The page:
What is the name of product managers at Apple

Steve Jobs: What makes a product manager

In 1986, together with Bud Tribble, the young Steve Jobs describes what it takes to be a good product manager.

Steve Jobs: That’s what distinguishes a product manager

The reason for the discussion is relatively simple. NeXT had agreed to bring a new product onto the market in 18 months. But three months later, the goal seems further than ever. Tribble and Jobs apparently criticize the presentation of a product manager at NeXT in this very short video. But there is also a lot to be seen from that.

Content recommended by the editor

At this point you will find external content from YouTube that supplements the article. You can display it and hide it again with one click.

I consent to external content being displayed to me. This allows personal data to be transmitted to third parties. Read more about our privacy policy.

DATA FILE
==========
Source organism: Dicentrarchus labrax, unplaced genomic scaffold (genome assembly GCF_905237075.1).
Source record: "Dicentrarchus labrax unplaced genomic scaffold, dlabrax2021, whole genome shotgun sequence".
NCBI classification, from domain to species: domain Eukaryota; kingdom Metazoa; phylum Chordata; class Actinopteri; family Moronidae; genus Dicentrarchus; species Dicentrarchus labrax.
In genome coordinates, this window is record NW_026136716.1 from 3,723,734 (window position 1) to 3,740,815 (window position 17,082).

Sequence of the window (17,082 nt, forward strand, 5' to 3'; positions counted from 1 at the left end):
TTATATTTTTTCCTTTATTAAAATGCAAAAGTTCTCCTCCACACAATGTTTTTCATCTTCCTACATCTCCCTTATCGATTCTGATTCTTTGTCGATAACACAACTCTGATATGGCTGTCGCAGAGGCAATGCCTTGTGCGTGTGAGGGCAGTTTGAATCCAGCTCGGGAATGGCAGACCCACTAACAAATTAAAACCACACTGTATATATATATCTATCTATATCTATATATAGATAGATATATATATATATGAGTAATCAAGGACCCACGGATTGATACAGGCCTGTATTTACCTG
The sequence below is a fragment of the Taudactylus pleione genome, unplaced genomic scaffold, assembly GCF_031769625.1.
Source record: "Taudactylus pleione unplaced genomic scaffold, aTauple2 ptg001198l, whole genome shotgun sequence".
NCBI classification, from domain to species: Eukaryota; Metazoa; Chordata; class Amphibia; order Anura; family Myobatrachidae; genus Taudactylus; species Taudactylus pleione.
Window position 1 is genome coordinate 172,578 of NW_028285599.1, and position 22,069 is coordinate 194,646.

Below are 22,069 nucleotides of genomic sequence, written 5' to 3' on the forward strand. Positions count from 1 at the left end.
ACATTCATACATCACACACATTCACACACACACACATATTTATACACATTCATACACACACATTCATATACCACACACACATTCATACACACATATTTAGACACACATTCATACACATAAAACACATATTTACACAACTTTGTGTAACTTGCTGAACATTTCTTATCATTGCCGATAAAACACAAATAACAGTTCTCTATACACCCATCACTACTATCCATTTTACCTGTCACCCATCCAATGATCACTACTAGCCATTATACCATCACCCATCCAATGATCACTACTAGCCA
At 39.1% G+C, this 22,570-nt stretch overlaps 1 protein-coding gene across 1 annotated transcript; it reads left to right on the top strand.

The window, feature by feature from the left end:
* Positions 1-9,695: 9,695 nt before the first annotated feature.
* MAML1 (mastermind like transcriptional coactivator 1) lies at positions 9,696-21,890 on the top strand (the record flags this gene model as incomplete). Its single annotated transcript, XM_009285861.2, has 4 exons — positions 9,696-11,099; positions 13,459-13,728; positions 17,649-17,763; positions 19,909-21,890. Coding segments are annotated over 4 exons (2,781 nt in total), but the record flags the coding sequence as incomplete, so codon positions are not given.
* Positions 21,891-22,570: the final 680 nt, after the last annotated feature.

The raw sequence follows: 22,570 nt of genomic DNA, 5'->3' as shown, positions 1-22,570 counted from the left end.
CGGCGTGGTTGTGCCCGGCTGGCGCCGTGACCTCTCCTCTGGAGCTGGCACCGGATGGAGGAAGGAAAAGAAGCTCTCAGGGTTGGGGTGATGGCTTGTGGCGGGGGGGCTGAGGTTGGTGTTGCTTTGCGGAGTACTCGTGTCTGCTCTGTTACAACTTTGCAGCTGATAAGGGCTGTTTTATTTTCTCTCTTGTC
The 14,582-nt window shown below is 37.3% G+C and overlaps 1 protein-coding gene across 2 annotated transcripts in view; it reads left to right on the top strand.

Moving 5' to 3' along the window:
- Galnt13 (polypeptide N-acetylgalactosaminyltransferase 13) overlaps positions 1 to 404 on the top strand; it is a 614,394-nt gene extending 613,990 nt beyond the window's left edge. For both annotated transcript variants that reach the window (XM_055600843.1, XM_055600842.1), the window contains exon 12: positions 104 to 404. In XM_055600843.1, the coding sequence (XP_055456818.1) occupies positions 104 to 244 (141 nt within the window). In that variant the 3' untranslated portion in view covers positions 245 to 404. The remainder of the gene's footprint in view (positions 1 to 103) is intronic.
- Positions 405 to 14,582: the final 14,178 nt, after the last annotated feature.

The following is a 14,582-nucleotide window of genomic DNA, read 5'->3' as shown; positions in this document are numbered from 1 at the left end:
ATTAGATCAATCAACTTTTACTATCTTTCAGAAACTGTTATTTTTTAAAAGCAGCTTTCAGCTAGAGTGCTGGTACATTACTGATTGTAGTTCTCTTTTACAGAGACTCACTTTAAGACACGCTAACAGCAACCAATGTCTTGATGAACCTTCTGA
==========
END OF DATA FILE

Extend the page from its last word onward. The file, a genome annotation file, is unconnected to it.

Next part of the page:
According to Tribble, the product manager needs to be able to explain exactly what a product is and what it can do.

According to Jobs, a product manager must also stand in front of the assembled team and be able to describe what kind of product can be realized with what details within the set deadline. So it's not about telling fairy tales, but also about omitting features that cannot be implemented in the set timeframe. Jobs does not say this explicitly, but he assumes that the product manager is in constant communication with those involved in order to find out the limits of feasibility.

The product manager apparently looked for a lot of excuses in his presentation and described little more than "moves for a quarterback," as Jobs sums it up. And although he remains calm, he indicates that such (amateurish) behavior makes him angry ("makes me smoke").

A product manager must be able to:

  • Communicate a clear idea of ​​the product.
  • Actively use time frames, if necessary introduce a product that offers fewer functions.
  • Force communication with actors in order to find out details.
  • Don't look for excuses, but present the glass yourself half full and not half empty.